Review: The Skeptics’ Guide to the Future

The Skeptics' Guide to the Future Book Cover

As someone who isn’t typically drawn to futuristic concepts and not much of a movie enjoyer, my understanding of which technologies are feasible and which are purely fictional has always been a bit hazy. Until not long ago, I experienced a game-changer that revolutionized my perspective toward futurism.

Recently, I watched a sci-fi movie called The Martian. Until then, I had thought the technologies showcased in most sci-fi movies were almost purely imaginative. The following week, I visited Heureka, the Finnish science center in Helsinki. There was a section where visitors had to choose between myths and facts regarding futuristic technologies. To my surprise, it challenged my beliefs, revealing that many technologies I considered fictional were actually already perfectly studied and grounded in reality. It triggered my curiosity, leading me to discover this book, The Skeptics’ Guide to the Future: What Yesterday’s Science and Science Fiction Tell Us About the World of Tomorrow written by Steven Novella, Jay Novella, and Bob Novella in a local bookstore. I did not hesitate to grab a copy, anticipate to correct my misconceptions and earn a clearer understanding of our technological advancements.

The Skeptics’ Guide to the Future begins by debunking common misconceptions about the future, highlighting the importance of understanding our past and present to accurately speculate about what’s ahead. He outlines ten fallacies that often cloud our judgment about the future, setting the stage for a more grounded and insightful discussion throughout the book and a great eye-opener for someone like me who has no idea about this topic.

The book cleverly directs through historical scientific progress, setting the context before going into what might lie ahead. This approach not only makes the content relatable but also refreshing, particularly for someone like me, who hasn’t closely followed the trends in futurism. The Novellas discusses a range of futuristic concepts, from synthetic life, genetic modifications, to space elevators.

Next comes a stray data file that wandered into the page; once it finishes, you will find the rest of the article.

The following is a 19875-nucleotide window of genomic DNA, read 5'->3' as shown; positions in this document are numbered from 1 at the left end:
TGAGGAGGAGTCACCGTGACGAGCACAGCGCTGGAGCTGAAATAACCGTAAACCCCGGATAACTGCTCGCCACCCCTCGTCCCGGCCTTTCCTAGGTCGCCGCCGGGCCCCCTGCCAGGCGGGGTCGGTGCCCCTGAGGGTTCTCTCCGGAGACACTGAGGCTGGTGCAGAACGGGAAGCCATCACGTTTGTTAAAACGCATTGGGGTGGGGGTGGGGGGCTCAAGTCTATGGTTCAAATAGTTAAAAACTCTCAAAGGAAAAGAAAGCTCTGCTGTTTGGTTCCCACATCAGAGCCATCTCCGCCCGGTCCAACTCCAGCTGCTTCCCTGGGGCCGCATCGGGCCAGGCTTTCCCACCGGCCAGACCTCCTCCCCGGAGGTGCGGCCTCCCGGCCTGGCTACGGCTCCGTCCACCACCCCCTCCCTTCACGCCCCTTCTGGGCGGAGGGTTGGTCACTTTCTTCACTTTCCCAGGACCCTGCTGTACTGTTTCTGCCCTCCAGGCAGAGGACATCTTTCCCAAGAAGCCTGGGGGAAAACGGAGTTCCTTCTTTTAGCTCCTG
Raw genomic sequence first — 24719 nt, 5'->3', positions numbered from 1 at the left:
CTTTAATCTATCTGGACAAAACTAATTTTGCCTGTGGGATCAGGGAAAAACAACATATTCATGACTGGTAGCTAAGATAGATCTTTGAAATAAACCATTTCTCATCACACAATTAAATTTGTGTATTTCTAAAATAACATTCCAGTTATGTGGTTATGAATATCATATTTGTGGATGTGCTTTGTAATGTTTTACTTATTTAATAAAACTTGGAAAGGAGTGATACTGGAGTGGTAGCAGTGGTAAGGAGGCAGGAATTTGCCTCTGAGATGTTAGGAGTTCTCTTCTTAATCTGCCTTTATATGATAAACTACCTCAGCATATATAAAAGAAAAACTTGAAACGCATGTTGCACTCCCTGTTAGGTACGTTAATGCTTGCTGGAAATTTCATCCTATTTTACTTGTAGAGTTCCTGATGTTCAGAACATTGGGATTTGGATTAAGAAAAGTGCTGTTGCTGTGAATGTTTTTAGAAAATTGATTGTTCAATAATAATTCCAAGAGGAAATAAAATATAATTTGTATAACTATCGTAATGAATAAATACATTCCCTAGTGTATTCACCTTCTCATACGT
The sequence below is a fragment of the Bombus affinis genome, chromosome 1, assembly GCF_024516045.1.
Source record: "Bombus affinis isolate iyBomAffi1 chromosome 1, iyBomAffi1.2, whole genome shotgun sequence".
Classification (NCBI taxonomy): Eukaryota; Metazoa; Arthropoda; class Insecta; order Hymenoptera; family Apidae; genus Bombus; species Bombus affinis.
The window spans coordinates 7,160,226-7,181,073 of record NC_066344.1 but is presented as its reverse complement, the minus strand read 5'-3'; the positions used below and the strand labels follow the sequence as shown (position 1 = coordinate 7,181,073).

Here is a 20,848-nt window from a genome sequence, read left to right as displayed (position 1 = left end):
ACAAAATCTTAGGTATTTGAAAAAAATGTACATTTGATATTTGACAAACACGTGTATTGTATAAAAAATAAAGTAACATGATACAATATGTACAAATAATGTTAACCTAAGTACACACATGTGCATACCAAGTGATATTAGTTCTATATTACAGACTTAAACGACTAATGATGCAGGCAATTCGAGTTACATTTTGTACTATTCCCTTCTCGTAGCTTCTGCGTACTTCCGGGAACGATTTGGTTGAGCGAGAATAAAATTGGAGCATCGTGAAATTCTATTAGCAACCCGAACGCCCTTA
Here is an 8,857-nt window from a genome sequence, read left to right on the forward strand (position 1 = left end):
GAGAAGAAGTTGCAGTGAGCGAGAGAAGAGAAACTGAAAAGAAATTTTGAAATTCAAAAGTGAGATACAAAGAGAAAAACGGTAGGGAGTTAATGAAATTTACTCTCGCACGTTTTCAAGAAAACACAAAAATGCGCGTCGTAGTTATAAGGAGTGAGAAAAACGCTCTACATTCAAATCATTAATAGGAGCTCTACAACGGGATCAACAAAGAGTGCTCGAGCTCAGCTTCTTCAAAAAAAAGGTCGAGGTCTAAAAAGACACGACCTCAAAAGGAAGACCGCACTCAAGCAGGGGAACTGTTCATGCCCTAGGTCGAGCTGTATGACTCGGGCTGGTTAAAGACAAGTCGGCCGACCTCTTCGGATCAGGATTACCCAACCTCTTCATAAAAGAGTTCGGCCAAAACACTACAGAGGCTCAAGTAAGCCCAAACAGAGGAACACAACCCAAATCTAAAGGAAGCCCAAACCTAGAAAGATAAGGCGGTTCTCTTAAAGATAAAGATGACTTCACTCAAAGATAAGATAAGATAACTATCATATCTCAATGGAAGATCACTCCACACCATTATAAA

The interesting part: brain and machine

Even though I am not into the general idea of futuristic ideas and do not have strong understanding about it, I am having interest about brain and behavior. So, in between discussion of a lot of novel technologies, I was especially drawn to the section that suits my interest and understanding about the brain and machines.

The idea of combining brains with machines isn’t just something from the future; it’s already happening. For example, people use pacemakers, devices that help control the brain, and artificial limbs. Yes, the future is here in many ways, but there are also big risks that we can’t ignore.

In the book Why We Die, Venki Ramakrishnan talks about a study by Albert Cardona, which shows that our brain’s structure is closely linked to our body. The brain doesn’t just work on electrical signals, it also reacts to chemicals from within itself and from the body. This shows that the brain’s ability to function depends not just on the connections between its cells, but also on the health of those cells.

This book agrees with Ramakrishnan’s views that our brains work in networks of feedback loops, not just in one direction from the brain to the muscles. These networks adjust what we want to do based on what we actually see and feel. Researchers are developing technology to enhance this with something called haptic feedback, which helps us feel what we interact with through machines. However, if someone were to hack into these brain-machine systems, it could lead to terrible consequences. This is a scary possibility for the future.

From this book, I learn that the future isn’t just a distant dream but something we are already living. The technologies that once seemed like fantasies are becoming realities, and in some cases, they also integrate seamlessly with older methods, like in the field of medicine where new and old techniques complement each other, specifically how gene therapies in combined with existing methods are powerful tool for overcoming and curing diseases.

If you feel out of touch with the rapid advancements in technology, then this book suits you. It bridges the gap between science fiction and science fact. Whether you’re a skeptic or someone deeply fascinated by the possibilities of the future, The Skeptics’ Guide to the Future’s insights will challenge and expand your understanding of what is possible. It’s a book that will not only educate but also inspire you to think more broadly about how you should view the role of technology in shaping our future.

My Favorite Bits

Predictions of the future are really just reflections of the present. And that means we’re really bad at predicting what the future will bring.

Steven Novella, Jay Novella, Bob Novella, The Skeptics’ Guide to the Future.

Learn from futurism’s checkered past, correct what errors we can find, and perhaps do a little better.

Steven Novella, Jay Novella, Bob Novella, The Skeptics’ Guide to the Future.

Author: Steven Novella, Jay Novella, Bob Novella

Publication date: 27 September 2022

Number of pages: 432 pages


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